I tried reinstalling Windows without hyperthreading and CPU muching is most definitely less. I did a stress test with my 4 UAD-1s at 91% (with the highest card being at ~96%), and the CPU meter at ~85%, and looped the track and let it play for three hours. I came back and listening for about 15 minutes and there wasn't a single click, pop, or any other glitch. Also, the CPU meter was stable and only had very slight movement. I was surprised how much this helped. (Also, I did a quick reboot right after that and checked temps in the BIOS - it said CPU was at 29°C, which I almost don't believe.)

I have 4 UAD-1s (with my typical track having 3 male lyricists and one female vocalist, and me having little outboard, they do get used). I scored a 6 slot magma chassis for under 2 C-notes and that is where they all now reside. After some PCI slot re-arrangement, it has been running flawlessly. I also did some noise treatment to the magma chassis, and its now inaudible (and that's not an exaggeration).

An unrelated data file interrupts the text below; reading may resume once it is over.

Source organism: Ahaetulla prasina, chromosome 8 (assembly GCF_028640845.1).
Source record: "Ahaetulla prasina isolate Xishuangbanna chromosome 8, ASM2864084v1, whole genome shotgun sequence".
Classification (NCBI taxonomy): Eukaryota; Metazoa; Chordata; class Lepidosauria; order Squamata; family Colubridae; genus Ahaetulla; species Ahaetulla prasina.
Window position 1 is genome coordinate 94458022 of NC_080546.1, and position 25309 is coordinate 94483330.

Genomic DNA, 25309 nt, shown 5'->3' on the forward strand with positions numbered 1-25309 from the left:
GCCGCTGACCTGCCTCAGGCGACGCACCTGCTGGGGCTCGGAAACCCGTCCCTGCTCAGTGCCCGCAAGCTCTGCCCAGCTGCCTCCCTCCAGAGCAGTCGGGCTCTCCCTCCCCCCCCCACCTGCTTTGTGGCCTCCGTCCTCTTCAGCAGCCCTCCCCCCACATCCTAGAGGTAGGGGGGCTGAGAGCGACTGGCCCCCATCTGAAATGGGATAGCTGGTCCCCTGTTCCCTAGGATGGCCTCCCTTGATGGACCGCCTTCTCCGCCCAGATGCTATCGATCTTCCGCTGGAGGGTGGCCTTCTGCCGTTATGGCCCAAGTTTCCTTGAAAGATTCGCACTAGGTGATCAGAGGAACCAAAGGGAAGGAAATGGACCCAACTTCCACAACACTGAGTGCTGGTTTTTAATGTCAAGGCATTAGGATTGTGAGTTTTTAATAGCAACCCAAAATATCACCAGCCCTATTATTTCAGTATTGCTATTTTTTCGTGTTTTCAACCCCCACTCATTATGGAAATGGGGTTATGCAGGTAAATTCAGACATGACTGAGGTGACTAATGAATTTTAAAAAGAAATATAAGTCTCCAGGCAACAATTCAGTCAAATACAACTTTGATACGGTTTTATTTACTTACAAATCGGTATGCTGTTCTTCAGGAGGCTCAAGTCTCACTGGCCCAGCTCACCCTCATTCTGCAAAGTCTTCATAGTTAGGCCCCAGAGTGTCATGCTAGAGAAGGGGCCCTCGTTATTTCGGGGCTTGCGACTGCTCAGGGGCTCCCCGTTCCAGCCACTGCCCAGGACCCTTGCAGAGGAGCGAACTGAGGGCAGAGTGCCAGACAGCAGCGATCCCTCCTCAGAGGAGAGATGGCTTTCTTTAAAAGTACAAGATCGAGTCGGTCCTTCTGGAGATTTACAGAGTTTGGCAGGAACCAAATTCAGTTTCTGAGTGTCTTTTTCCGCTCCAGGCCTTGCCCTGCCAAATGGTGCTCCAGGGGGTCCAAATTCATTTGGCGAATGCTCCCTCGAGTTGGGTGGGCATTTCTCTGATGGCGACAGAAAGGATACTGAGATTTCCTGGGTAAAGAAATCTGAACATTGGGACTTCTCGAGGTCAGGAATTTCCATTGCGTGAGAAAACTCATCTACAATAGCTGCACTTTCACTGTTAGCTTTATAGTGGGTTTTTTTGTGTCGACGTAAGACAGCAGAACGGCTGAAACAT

I recently (and finally, after more than 3 years planning, listening, and saving) upgraded my front end from a Delta66 to a Lynx AES16 + Apogee AD16x. Part of that is because I am going mixer less, the other part is I wanted better converters - and oooohhh yes, I hear the difference. So far, the DAW functions just like it did with the Delta66 - which is pretty much flawlessly.


General Notes:

First off, I never use a sampler for drums. If I do use a drum sample from, say, Plugsound 4, Stylus RMX, or a .gig file, I will bounce it ASAP and throw it on its own audio track in the Cubase grid. So, my sampler resources (and CPU resources somewhat) are never used on the drums.

I always record my own basslines. If I find a sample I like, I usually re-create it. Like above, they never use sampler resources. The same is true for "synth" sounds.